Fat, Extracted from Burning Corpses

The lowest temperature at which mammalian animal fat, including fat from human tissue, emits sufficient vapor in air to cause ignition upon contact with a flame or spark – the so-called flashpoint – is 184°C (or 363°F; Perry 1949, p. 1584.). This means that, in the presence of fire or embers, human fat ignites at that temperature or above. While small wood fires (such as campfires) may burn at temperatures as low as 315°C (600°F), large wood fires, such as major pyres, easily reach temperatures of 1,000°C and more (some 2,000°F). Therefore, burning wood inevitably ignites any fat exuding from animal carcasses or human corpses lying in such a fire. This effect is familiar to anyone who has ever barbecued a steak and saw fat drip from their meat into the burning charcoal; the grill is quickly ablaze because the fat burns instantly, ferociously and completely. Any witness claiming that, during open-air incineration of corpses on pyres fueled by wood, liquid fat collected at the bottom of a cremation pit, in any shape, is inventing a physically impossible story (Mattogno 2014a).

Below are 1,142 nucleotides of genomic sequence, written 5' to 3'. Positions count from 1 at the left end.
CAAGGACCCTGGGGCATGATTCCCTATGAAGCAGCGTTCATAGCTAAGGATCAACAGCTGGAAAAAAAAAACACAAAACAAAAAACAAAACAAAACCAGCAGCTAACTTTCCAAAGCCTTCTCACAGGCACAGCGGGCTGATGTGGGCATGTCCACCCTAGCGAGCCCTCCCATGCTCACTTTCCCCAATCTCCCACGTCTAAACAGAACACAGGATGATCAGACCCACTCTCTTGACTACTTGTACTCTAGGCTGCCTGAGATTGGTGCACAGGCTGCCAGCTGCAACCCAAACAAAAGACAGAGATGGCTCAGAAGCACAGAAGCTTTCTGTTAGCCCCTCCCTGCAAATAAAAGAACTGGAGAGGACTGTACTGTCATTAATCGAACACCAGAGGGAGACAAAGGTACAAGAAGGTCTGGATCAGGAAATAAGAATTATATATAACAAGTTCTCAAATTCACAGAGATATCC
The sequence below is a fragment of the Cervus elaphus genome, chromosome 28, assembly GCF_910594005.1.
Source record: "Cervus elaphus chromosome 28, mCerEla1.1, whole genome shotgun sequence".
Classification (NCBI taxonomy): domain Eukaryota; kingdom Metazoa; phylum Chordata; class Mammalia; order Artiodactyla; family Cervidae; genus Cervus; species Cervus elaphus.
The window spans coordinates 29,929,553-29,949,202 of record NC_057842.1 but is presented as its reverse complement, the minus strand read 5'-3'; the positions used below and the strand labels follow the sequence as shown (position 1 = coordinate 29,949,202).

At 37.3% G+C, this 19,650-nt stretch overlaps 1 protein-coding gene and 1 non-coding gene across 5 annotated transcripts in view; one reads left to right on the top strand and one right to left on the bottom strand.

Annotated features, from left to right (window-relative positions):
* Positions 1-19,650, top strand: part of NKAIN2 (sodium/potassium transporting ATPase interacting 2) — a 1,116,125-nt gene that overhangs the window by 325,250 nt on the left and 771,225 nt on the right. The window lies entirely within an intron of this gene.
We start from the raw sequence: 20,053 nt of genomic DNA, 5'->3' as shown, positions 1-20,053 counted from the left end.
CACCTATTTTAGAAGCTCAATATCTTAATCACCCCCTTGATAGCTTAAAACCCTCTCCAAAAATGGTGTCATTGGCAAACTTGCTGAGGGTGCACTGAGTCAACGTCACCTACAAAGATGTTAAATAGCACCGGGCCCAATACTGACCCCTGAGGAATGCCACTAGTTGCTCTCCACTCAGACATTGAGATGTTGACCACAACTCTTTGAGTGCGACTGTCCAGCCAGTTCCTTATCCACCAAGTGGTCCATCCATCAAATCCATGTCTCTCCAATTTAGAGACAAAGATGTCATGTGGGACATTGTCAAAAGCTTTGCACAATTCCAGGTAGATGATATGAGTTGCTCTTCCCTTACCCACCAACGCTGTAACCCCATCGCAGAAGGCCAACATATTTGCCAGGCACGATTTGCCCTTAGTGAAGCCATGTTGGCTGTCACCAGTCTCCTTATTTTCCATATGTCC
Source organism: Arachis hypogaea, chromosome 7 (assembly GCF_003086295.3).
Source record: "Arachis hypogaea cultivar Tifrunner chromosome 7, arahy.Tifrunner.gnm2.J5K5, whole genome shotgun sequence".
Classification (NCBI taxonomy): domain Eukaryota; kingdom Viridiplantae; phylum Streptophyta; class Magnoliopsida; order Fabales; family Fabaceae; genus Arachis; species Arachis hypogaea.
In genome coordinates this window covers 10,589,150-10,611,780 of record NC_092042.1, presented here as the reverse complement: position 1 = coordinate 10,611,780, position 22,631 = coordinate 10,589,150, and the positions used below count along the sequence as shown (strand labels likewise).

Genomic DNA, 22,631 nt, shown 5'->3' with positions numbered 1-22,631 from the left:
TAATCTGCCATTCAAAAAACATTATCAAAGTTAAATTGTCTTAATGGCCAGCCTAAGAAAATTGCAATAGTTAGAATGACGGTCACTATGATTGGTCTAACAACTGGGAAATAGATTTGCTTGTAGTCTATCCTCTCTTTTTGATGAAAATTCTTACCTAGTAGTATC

Witnesses who have claimed this include (where no source is given, see the entry for that person for details):

This agreement of so many witnesses on something physically impossible is a striking case of a “convergence of evidence” on a lie.

Similarly impossible is the claim made in a report sent to London by the Polish underground in May 1944, which stated that at Auschwitz, during “the demolition of the [crematorium] chimney, a true and proper layer of unburnt human fat several centimeters [thick] was found in the soot on the bricks.” (Mattogno 2021, p. 183)

The first “historian” to take this nonsense seriously and include it in his description of Auschwitz was the Polish-Jewish writer Filip Friedman in his pamphlet To jest Oświęcim! (This Is Ausch­witz!; cf. Mattogno 2021, pp. 409-415, here p. 412).

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